How many people would you need at a party to guarantee that at least three individuals know each other, or that at least three do not know each other? Working this out with pen and paper may take a while, but many mathematicians will readily tell you the answer is six. This party scenario, also called the “friends and strangers” theorem, is based on a concept known as Ramsey numbers, named after early 20th-century British Mathematician Frank Ramsey.
Now, imagine that more people are invited to this hypothetical party. How many would be required to ensure that at least five people know each other, or, conversely, that at least five are strangers? The answer is not clear. Indeed, mathematicians only know that the number of required people would be at least 43 and no more than 48. The actual answer falls somewhere in this range but is unknown. Add even more people to the party, and the uncertainty in the problem quickly becomes enormous.
Now, for the first time in decades, Caltech professor of mathematics David Conlon and his colleague Asaf Ferber of UC Irvine have shrunk that uncertainty by exponential amounts, for a special category of Ramsey numbers known as multicolor Ramsey numbers. The researchers describe their work in a study appearing in the journal Advances in Mathematics.
“One of the most stubborn numbers in math has finally budged,” wrote Kevin Harnett in an article about the research in Quanta magazine.
“The solution came along very, very quickly,” says Conlon. “We were surprised that it worked so well, actually.”
Mathematicians think about Ramsey number problems in the form of points connected by lines, which they call graphs. The people at the party from the example above are essentially the points in these graphs. If individuals know each other, a line of one color, say blue, would be drawn between their respective points. If they do not know each other, they would be connected by a red line.
In the case described above, with six people attending the party, at least three people know each other, or at least three people do not know each other. Thus on the graph representing this situation, there would be at least one blue triangle, or one red triangle.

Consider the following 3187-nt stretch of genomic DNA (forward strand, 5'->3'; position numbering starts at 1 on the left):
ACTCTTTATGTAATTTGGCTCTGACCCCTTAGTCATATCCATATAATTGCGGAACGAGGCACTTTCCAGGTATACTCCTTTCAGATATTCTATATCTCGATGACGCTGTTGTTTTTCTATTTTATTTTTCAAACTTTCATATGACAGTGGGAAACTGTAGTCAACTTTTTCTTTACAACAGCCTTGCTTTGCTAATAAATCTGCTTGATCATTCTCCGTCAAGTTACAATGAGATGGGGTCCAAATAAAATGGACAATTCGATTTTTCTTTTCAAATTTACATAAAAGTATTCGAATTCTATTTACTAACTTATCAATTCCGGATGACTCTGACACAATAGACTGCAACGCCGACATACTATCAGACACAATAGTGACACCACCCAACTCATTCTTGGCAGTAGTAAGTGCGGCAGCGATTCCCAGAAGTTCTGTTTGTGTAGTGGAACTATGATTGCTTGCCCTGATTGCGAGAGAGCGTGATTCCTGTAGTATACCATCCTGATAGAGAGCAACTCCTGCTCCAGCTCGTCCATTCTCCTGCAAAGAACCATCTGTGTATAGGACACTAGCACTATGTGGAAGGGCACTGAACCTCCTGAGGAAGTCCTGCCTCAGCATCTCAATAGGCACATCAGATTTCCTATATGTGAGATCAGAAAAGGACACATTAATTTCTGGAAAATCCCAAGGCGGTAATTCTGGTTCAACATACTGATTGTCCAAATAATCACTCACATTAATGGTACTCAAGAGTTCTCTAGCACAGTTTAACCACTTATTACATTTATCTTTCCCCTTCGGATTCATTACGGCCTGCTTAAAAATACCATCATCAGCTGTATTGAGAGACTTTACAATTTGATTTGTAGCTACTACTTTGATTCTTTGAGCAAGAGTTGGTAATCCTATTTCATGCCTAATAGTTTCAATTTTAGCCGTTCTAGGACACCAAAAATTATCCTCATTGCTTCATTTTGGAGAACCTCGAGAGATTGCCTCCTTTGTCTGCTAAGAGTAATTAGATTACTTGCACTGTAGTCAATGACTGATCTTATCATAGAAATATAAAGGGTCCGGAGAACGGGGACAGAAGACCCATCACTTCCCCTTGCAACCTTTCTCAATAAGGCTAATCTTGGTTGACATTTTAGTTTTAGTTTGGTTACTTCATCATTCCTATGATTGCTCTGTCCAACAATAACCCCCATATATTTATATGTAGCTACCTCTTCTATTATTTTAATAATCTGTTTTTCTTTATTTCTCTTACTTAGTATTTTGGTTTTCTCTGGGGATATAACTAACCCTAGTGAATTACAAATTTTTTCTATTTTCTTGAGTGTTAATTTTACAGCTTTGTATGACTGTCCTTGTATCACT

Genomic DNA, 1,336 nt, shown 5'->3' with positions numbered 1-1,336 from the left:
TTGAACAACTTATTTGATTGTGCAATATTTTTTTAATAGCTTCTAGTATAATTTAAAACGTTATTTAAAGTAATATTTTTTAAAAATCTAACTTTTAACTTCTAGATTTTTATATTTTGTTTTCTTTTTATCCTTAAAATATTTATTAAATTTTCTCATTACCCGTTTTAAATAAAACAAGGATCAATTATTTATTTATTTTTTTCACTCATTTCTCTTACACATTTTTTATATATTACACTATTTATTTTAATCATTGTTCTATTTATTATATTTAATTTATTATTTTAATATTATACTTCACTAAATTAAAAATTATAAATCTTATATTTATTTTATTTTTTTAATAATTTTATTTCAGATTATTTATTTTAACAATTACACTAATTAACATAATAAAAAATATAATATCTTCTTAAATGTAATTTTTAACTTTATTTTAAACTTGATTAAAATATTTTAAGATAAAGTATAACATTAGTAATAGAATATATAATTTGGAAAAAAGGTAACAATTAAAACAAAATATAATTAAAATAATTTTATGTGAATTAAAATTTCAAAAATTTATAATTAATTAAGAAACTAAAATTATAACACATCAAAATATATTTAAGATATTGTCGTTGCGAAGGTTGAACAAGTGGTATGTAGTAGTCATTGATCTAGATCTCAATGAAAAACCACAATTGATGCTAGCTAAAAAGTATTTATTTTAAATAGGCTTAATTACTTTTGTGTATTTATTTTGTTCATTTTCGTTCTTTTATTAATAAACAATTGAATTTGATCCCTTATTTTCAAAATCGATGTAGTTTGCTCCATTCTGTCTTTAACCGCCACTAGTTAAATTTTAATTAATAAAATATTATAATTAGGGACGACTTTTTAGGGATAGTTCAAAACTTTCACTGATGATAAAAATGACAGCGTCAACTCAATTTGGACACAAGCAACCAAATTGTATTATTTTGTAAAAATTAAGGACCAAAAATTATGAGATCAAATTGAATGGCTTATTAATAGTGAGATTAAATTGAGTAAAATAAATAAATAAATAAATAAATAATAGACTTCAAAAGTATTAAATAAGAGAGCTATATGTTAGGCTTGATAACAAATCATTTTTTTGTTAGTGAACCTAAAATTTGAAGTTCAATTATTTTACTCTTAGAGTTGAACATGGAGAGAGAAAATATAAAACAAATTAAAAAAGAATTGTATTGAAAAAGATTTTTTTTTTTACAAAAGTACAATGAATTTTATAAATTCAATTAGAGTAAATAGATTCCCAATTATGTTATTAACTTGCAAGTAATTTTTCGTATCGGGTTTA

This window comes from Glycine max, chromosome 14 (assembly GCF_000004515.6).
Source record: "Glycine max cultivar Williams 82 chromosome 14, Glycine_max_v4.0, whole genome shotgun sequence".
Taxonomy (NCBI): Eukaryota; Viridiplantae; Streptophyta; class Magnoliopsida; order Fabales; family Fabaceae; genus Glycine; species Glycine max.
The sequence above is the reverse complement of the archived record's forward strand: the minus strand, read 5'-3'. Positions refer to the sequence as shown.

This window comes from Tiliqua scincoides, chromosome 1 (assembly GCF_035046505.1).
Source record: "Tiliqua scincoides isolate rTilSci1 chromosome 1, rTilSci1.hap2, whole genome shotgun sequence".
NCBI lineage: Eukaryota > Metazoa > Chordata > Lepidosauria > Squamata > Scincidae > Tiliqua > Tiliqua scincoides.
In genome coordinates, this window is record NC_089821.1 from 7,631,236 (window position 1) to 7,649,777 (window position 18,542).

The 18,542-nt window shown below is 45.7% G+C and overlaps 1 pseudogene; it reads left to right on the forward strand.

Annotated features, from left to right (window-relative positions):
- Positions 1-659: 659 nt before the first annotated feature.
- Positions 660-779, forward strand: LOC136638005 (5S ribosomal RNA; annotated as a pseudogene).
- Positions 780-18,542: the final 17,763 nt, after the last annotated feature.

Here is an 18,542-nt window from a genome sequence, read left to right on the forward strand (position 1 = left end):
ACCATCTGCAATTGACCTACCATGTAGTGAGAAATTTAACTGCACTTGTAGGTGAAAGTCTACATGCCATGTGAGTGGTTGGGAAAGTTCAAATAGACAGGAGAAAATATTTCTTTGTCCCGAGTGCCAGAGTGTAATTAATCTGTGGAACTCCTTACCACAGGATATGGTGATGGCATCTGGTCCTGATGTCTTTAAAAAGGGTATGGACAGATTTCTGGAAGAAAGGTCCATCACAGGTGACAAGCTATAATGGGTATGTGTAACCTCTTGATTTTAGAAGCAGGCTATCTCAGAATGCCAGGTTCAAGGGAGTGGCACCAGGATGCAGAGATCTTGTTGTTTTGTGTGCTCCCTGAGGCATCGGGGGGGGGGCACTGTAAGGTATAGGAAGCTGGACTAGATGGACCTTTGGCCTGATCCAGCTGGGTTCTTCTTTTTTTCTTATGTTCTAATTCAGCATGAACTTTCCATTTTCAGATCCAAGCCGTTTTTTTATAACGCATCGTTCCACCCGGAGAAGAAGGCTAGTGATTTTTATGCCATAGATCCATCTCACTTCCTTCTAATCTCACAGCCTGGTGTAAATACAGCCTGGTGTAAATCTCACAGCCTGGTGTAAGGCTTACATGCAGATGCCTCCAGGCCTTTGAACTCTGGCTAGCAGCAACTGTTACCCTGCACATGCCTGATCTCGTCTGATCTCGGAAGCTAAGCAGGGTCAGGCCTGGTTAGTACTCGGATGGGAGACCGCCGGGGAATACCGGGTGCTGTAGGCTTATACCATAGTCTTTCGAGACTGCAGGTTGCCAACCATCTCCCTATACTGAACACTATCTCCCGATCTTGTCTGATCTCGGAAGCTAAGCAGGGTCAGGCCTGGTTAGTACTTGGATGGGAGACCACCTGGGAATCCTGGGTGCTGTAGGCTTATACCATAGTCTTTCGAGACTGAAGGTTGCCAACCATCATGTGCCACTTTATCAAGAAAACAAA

“We are interested in what patterns emerge in these scenarios,” says Conlon. “Ramsey numbers tell us that even when things look chaotic, there are still patterns to be found.”
In the new study, Conlon and Ferber looked at Ramsey numbers where three or more colors are used to connect the points in the graphs (thus the term “multicolor”). For example, if you used the colors blue, green, and red to connect points, 17 points would be required to guarantee at least one blue, or one red, or one green triangle. From our two-color example above, we know it takes only six points to guarantee one red or one blue triangle. Essentially, more points are needed in the scenarios with multiple colors.
Additionally, when the mathematicians want to identify not triangles but shapes containing four, five, or more points, the uncertainty in the total number of required points rises even faster for multicolor problems.
For their work, Conlon and Ferber used a new type of proof to shrink the multicolor Ramsey uncertainties by exponential amounts. They say they used a hybrid approach that blended older strategies, in which randomness comes into play, with newer strategies that are more deterministic.
“We found there is a better way to solve the problem than to color the connections between points at random,” says Conlon. “We blended this approach with one where we know exactly what we are coloring a certain color.”
Conlon says he is now returning to the problem of two-color Ramsey numbers. For his PhD work in 2009, he made the first significant improvements since 1935 in the reduction of the uncertainty of the solutions. To really make dramatic improvements for this type of problem, he says, something entirely new is needed.
“The two-color case is likely to require such a substantial new idea that I think the math would prove useful in other unsolved math problems,” says Conlon. “In math, you start out because you are interested in the thing for its own sake, but further down the line, it becomes important or interesting for other reasons.”
The study was funded by the National Science Foundation.